INGLOURIOUS BASTERDS (film review by Mark R. Leeper):
CAPSULE: Christoph Waltz shines and the patented Tarantino dialog does not in Quentin Tarantino's WWII action war fantasy/comedy/drama INGLOURIOUS BASTERDS. Brad Pitt's character organizes a team of nasty, homicidal Jews to strike terror in the Nazis occupying France. The story is very original, if nearly totally impossible, but it is like nothing you have seen before. Sadly, the film starts to drag with excess dialog, too often gratuitous and annoying, and it goes on for 153 minutes. Rating: high +0 (-4 to +4) or 5/10
Quentin Tarantino is like the Andy Warhol of film (even more than Andy Warhol was when he was involved in film). Warhol would borrow the label from Campbell's Soup and turn it into Pop Art. Tarantino's style is to find the gaps in his own film and borrow from other films--maybe pieces of many different styles of film-- and to piece them together to make his film. He slams this bunch of ill-fitting elements together into a revenge fantasy about the war with little respect for the events or the hair fashions of the time. He works hard to create the proper look in the background, but the people look wrong in the foreground.
The primary story features Lt. Aldo Raine (the name sounds like an allusion to the actor Aldo Ray; Raine is played by Brad Pitt struggling hard to look tough by jutting out his lower jaw). Lt. Raine has put together a team of the toughest, dirtiest, meanest, ugliest Jews he can find in the Army to go into occupied France and beat the hell out of the Nazis, spreading terror by scalping their prisoners. If we can have blaxploitation films, Tarantino is trying to make, at least in part, a jewploitation film. Tarantino pits his nasty Jews against the upper echelons of the Third Reich in general, but specifically against S.S. Col. Hans Landa (played by Christoph Waltz). If nothing else works in the film, and there certainly is plenty that does not work, Waltz makes up for a lot. Waltz is a tremendously hypnotic and evil Nazi. He plays wonderful extended cat-and-mouse games with the people who fall into his clutches. His manner is almost winning up until the moment he goes in for the kill. Raine and Landa each spread terror in occupied Paris during the war, each against very different sorts of people. Caught in the middle is Shosanna (Melanie Laurent), who is secretly a Jew whose family was murdered by Landa. Eventually all the threads will knit together into the story of one night with the world premiere of a German propaganda film being shown in the Paris movie theater owned by Shosanna.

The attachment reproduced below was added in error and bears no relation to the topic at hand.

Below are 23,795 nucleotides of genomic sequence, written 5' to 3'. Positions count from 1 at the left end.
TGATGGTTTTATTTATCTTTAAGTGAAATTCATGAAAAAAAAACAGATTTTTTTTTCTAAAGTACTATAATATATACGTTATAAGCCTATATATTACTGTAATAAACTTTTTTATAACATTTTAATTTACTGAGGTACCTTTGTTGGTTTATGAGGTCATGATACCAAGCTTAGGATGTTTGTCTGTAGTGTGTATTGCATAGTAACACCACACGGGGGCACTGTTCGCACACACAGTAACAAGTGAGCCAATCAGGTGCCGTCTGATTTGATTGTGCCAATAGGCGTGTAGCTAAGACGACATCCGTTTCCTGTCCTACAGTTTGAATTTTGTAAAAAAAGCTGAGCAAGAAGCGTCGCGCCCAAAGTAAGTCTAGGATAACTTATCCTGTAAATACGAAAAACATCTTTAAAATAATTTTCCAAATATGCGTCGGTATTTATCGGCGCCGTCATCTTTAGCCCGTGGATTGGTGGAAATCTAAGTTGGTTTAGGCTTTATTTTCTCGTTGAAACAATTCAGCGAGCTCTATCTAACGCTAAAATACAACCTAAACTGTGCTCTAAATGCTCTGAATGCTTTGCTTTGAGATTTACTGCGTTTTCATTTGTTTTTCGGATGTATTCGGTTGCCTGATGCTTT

There is much that Tarantino gets right, but he is also going wrong by abusing his own trademark. Tarantino's films have always sported off-the-wall dialog that usually is almost as captivating as the action of the film. This has worked well for him up until his last film, DEATH PROOF. In that film, dialog had lost its charming spark and instead just felt like irrelevant padding. In INGLOURIOUS BASTERDS the plot seems to just slow to a stop when the characters go off into long tracts of dialog, usually subtitled from German or French into English. It stretches the film to a tiresome 153 minutes in a film with not enough plot to fill a 90-minute film. At one point the whole film grinds to a halt as characters play a silly children's guessing game--in subtitled French yet.
One would think that a film like this would be aimed at an older audience who see films about World War II and about the Holocaust, but Tarantino is really writing for a younger generation who have fewer expectations about what a film on those subjects would be like. The score is a patchwork of music from other films that may carry very wrong connotations for those who have seen more film. He opens the film playing "The Green Leaves of Summer", which is a likable piece of music. I am not sure it fits even this film. But for audience members old enough it conjures up images of John Wayne's story of THE ALAMO. It feels all wrong here. Tarantino's World War II film has borrowings from 1970s blaxploitation films, style from Spaghetti Westerns, music from Ennio Morricone scores and films like CAT PEOPLE (1982), plots of other WWII thrillers ... and the list goes on. Perhaps part of the point is that the film intentionally forces in its strange style choices, or perhaps Tarantino is saying he does not care.